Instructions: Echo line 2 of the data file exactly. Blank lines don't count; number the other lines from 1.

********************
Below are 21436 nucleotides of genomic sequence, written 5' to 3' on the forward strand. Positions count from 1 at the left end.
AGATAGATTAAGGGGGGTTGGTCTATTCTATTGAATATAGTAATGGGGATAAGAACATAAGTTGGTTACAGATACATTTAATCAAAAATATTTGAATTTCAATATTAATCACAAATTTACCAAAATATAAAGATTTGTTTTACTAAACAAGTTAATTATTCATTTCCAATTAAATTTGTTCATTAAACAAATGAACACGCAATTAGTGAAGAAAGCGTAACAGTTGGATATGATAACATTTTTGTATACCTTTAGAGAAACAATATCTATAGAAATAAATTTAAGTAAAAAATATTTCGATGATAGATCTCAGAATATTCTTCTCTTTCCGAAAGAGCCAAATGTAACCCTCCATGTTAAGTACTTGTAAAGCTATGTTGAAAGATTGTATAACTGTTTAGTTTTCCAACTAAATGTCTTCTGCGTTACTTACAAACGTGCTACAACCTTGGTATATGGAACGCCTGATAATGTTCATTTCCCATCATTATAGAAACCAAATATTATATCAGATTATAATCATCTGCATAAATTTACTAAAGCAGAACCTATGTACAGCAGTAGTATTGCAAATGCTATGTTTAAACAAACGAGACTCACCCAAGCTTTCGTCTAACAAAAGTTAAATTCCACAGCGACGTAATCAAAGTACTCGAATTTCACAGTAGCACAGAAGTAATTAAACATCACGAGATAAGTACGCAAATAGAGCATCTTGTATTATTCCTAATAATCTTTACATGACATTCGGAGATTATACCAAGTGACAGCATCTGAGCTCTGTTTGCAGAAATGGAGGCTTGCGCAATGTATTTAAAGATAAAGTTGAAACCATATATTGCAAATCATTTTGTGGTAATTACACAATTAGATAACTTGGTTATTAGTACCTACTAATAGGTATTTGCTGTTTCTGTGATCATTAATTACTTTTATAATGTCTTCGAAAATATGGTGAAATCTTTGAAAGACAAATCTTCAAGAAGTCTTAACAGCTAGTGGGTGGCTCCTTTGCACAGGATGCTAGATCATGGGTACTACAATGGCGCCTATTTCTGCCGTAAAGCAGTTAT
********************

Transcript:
AGATAGATTAAGGGGGGTTGGTCTATTCTATTGAATATAGTAATGGGGATAAGAACATAAGTTGGTTACAGATACATTTAATCAAAAATATTTGAATTTCAATATTAATCACAAATTTACCAAAATATAAAGATTTGTTTTACTAAACAAGTTAATTATTCATTTCCAATTAAATTTGTTCATTAAACAAATGAACACGCAATTAGTGAAGAAAGCGTAACAGTTGGATATGATAACATTTTTGTATACCTTTAGAGAAACAATATCTATAGAAATAAATTTAAGTAAAAAATATTTCGATGATAGATCTCAGAATATTCTTCTCTTTCCGAAAGAGCCAAATGTAACCCTCCATGTTAAGTACTTGTAAAGCTATGTTGAAAGATTGTATAACTGTTTAGTTTTCCAACTAAATGTCTTCTGCGTTACTTACAAACGTGCTACAACCTTGGTATATGGAACGCCTGATAATGTTCATTTCCCATCATTATAGAAACCAAATATTATATCAGATTATAATCATCTGCATAAATTTACTAAAGCAGAACCTATGTACAGCAGTAGTATTGCAAATGCTATGTTTAAACAAACGAGACTCACCCAAGCTTTCGTCTAACAAAAGTTAAATTCCACAGCGACGTAATCAAAGTACTCGAATTTCACAGTAGCACAGAAGTAATTAAACATCACGAGATAAGTACGCAAATAGAGCATCTTGTATTATTCCTAATAATCTTTACATGACATTCGGAGATTATACCAAGTGACAGCATCTGAGCTCTGTTTGCAGAAATGGAGGCTTGCGCAATGTATTTAAAGATAAAGTTGAAACCATATATTGCAAATCATTTTGTGGTAATTACACAATTAGATAACTTGGTTATTAGTACCTACTAATAGGTATTTGCTGTTTCTGTGATCATTAATTACTTTTATAATGTCTTCGAAAATATGGTGAAATCTTTGAAAGACAAATCTTCAAGAAGTCTTAACAGCTAGTGGGTGGCTCCTTTGCACAGGATGCTAGATCATGGGTACTACAATGGCGCCTATTTCTGCCGTAAAGCAGTTAT